Open hardware: The future of tech or a flop?

Several innovations in modern software can be attributed to the fact they either they are open source themselves or are derivatives of open source software. This means that anyone can access blueprints for the software so they can modify it for their own particular purposes. Software that runs the world is open source, like MacOS and Android, the former being based off the open source Unix kernel and the latter being fully open source to this day. The open source Linux kernel is run by billions of devices worldwide, including 50% of servers, 30% of embedded systems and 75% of all smartphones. The open source software model allows people to create wild and varied derivatives, and allows volunteers to locate and fix security flaws. However it also means that your competitors know exactly what software you use and how it works, so you have no secrets. It also allows nefarious actors to very easily add malicious code and create their own release masquerading as your software, which has been used for multiple cyberattacks, most recently when an unknown group of hackers planed ransomware into the BitTorrent client “Transmission” and remained undetected for weeks, deleting swathes of data from dozens of computers.

It also allows nefarious actors to very easily add malicious code and create their own release masquerading as your software, which has been used for multiple cyberattacks, most recently when an unknown group of hackers planed ransomware into the BitTorrent client “Transmission” and remained undetected for weeks, deleting swathes of data from dozens of computers.

More recently open source has also been attempted in the world of hardware. A very recent creation is the RISC-V architecture, which is a new open source instruction set for computer processors, which is far easier to use than the current norm, which is the inlet x86 instruction set. The project began in 2010 at the University of California, Berkeley. The aim of the project is to provide several designs for CPU’s freely available under a simple open source license, which allows derivative works to be open and free or closed source, which is in vast contract to conventional chip vendors which charge significant licensing fees for the use of their patents, and also require the signing of NDA’s typically as well. This secrecy makes security audits impossible, which has in the past led to large, well publicised security vulnerabilities such as the so called “Meltdown” and “Spectre” vulnerabilities.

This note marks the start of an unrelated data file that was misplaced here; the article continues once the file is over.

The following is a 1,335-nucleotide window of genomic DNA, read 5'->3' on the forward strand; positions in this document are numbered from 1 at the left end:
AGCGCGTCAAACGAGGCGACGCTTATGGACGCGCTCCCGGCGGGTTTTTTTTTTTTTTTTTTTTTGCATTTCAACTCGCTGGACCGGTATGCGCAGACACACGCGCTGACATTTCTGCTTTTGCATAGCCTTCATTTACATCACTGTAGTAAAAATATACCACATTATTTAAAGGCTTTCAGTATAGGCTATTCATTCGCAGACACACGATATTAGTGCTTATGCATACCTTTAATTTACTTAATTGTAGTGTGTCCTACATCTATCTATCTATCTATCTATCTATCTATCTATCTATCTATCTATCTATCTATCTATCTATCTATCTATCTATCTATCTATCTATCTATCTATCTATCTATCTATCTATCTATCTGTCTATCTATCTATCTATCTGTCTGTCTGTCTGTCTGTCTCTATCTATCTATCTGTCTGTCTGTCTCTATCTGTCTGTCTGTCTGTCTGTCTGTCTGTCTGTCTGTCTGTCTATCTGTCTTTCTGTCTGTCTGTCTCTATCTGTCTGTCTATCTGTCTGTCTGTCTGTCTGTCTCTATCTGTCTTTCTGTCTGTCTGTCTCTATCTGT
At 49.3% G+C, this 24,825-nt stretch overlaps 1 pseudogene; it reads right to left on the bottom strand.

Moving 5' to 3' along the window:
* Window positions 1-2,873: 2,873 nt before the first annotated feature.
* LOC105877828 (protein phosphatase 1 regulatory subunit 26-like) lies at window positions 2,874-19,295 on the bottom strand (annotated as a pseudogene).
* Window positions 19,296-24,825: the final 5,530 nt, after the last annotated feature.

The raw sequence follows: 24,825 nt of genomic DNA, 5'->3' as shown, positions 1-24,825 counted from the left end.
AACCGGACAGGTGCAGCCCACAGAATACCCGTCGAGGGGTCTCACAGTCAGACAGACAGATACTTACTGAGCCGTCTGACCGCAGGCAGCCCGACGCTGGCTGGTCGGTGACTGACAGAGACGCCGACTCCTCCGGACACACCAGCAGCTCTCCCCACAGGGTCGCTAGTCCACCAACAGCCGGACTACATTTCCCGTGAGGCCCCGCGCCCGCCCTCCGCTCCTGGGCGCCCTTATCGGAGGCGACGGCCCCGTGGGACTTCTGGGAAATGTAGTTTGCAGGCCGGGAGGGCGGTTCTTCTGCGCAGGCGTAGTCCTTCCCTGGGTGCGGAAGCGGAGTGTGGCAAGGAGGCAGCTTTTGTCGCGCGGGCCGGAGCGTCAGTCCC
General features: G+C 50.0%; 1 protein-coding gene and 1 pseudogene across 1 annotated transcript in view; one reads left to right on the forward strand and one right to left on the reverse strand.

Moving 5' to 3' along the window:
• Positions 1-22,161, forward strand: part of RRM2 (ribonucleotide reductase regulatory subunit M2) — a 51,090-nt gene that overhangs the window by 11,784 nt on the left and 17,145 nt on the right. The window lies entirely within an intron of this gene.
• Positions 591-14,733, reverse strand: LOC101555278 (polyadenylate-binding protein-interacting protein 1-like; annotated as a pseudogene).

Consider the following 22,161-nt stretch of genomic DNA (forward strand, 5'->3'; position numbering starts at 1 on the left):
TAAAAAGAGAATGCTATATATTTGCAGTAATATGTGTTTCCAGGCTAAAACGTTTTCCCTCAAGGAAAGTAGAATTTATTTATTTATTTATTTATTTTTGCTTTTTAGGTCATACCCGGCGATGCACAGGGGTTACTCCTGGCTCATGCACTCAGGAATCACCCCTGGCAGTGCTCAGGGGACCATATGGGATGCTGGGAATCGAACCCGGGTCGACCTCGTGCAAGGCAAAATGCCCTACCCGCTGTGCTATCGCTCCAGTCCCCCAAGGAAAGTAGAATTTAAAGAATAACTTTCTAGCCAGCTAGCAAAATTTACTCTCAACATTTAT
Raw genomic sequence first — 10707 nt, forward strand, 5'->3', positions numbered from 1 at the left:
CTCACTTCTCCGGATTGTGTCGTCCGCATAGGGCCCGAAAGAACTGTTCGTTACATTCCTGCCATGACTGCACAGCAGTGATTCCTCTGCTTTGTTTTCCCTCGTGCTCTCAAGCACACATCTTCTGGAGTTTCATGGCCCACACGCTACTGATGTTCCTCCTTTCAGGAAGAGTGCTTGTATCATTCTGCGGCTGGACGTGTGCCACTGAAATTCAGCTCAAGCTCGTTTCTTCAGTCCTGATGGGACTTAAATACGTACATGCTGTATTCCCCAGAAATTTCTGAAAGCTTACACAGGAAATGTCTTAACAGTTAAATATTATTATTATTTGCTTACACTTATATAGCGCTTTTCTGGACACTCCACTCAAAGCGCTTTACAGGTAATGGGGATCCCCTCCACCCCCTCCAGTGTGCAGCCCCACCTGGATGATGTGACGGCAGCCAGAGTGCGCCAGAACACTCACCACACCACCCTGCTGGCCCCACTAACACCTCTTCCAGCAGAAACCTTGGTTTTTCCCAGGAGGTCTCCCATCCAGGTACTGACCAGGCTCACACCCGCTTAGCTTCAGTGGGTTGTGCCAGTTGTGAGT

This secrecy makes security audits impossible, which has in the past led to large, well publicised security vulnerabilities such as the so called “Meltdown” and “Spectre” vulnerabilities.

In simpler devices there are also examples of open source hardware, but typically as endeavours of individuals who do not have the resources to mass produce hardware. One of the most well known examples is the “VESC” a hobby project by a German electrical engineer that became the de facto standard for skateboard motor controllers due to it’s performance and versatility. Vedder released all the files and software online, and deliberately chose inexpensive and easy to use components, with the end result that his speed controller was one of the lowest priced and most capable electronic speed controllers (ESCs) on the market, and because all the software was also freely available people adjusted it too, creating advanced control modes such as “field oriented control” and allowing you to use anything from a conventional R/C car remote to a Wii nunchuck as the controller. Very rapidly Vedder’s design was adopted by everyone from bespoke manufacturers to factories in china turning out hundreds of them, and despite the design being almost five years old it is still used to this day, with there also being far more improved versions available with completely different hardware design, and many derivatives with more performance, or easier to build or many other changes.

There is an issue with open source hardware projects however, and it is that all open source licences have no licensing fees or anything along those lines for the original creator. So if the project becomes wildly popular, then the original creator may feel cheated, and as a result no longer wants to innovate and iterate upon his design, or he chooses to take subsequent designs closed source.

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